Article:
s figure 1It has been converted to a CAD model using reverse engineering techniques (Marcé-Nogué et al., 2011) solving the usual irregularities in the surface due to the generation of the model from the CT scan. To solve the irregularities, a refinement and smoothing and/or a relaxation of some regions of the geometrical mesh was done using AVIZO®.

Some inner regions as the air space between the vomer and the skull roof bones, the endocranial area and the inner part of the cultriform process were reconstructed based in the descriptions by (Bystrow and Efremov, 1940; Dutuit, 1976; Schoch, 2002). These issues were done using the CAD interface of the Finite Element Package ANSYS 14.5 (Figure 1).

A spider web of beams is built to connect the areas of boundary conditions or forces with the interface point where the force or the boundary condition will be applied to ensure that the modal reduction method can be carried out successfully. In this case, a spider web of beam elements is created between the skull and the fixed boundary conditions in the spine allowing for the movement of the neck as described by (Hohn-Schulte et al., 2013), this justifies the location of the rotation’s center in the model.

This method is recommended because force can be distributed over an area without the creation of mass elements and moments are properly transmitted from the interface point to the structure. It also simplifies the multibody modeling.

Description of the Finite Element Model

s figure 2The skull was analyzed to evaluate the stress state using the Finite Elements Method Package ANSYS® 14.5 for Windows 7 (64-bit system) in a Dell Precision™ Workstation T7600 with 32 GB (4X8GB) and 1600 MHz. Linear, elastic and homogeneous properties were assumed for the cortical bone of the skull, using the following values: E (Young’s modulus) 6.65 GPa and v (Poisson’s ratio) 0.35, based on the frontal and prefrontal bones from Crocodylus (Currey, 1987). A simple mesh of 12880 nodes and 54337 linear tetrahedral elements of four nodes were created with beam elements in the spider web connecting the spine with the skull.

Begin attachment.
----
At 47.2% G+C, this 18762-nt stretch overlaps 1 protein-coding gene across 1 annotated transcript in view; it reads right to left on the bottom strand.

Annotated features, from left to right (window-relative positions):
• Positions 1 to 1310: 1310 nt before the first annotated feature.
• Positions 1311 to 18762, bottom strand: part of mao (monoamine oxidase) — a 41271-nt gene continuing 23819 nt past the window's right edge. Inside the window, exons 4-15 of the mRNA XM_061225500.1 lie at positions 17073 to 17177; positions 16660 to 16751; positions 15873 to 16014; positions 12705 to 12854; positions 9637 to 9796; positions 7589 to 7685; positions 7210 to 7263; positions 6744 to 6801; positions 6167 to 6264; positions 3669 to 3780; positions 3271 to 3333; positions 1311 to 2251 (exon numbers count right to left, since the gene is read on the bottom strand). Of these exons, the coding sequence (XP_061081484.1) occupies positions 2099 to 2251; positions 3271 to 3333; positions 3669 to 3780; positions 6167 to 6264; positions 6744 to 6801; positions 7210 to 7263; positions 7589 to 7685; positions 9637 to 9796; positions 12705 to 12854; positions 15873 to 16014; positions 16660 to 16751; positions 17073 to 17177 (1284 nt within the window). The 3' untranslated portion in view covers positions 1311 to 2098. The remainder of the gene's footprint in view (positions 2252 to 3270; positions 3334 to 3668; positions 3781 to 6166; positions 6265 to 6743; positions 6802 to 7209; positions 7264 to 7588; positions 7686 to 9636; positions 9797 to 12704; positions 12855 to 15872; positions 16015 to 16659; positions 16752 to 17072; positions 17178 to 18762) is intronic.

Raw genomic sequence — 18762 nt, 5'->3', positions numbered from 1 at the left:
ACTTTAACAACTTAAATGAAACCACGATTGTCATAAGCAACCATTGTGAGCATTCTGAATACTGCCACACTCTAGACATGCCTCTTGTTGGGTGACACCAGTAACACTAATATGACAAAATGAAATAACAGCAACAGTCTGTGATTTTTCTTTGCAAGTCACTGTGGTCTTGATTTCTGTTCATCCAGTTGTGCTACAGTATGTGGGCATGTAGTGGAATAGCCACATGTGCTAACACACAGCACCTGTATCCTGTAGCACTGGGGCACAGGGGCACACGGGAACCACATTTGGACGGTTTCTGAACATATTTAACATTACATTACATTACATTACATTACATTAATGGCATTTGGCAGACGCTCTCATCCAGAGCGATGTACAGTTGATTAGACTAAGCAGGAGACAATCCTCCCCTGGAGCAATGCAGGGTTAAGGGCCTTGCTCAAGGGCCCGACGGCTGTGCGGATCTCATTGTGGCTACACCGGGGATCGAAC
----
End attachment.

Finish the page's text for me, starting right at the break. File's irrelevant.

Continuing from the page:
An arbitrary force of 800 N is applied in the anterior part of the skull simulating different feeding movements according the three different cases described in Figure 2. Although this value is arbitrary, taking into account that most of the ultimate strengths in bones are between 100 and 200 MPa (Currey, 1990), this force fits the Von Mises Stress values around this maximum values giving the examples more realistic results. The skull is fixed in the condyle following the two cases described below with or without a web of beams acting as boundary conditions.

Description of the Multibody Model

The multibody model was created in the MSC Software ADAMS® for Windows XP (64-bit system), and it is based on the input created by modal analysis performed in ANSYS. The goal of modal analysis in structural mechanics is to determine the mode shapes and corresponding frequencies of a structure during constrained vibration and deformation modes due to unit displacements (Bampton and Craig, 1968). It is common to use FEA to perform this analysis because when using FEA, the object being analyzed can have an arbitrary shape, as a vertebrate skull. The data between the software are transferred only once. In case of ADAMS multibody package coupling is done through the so-called Modal Neutral File (MNF), which is a proprietary file format that allows porting the flexible body description from finite element software to Adams. The multibody model consists of one flexible body that represents the skull; fixed joint connecting the head to the ground; and a three component force that can be adjusted to produce the different test cases. As the simulation starts, the force is linearly ramped from zero to the final value (800 N) within 0.5 seconds, to represent quasi-static force application and avoid the need for the initial static optimization. Dynamic simulation solver is used with standard integrator settings (integrator: GSTIFF, formulation: I3, error norm: 0.001, maximum iterations allowed for convergence: 10).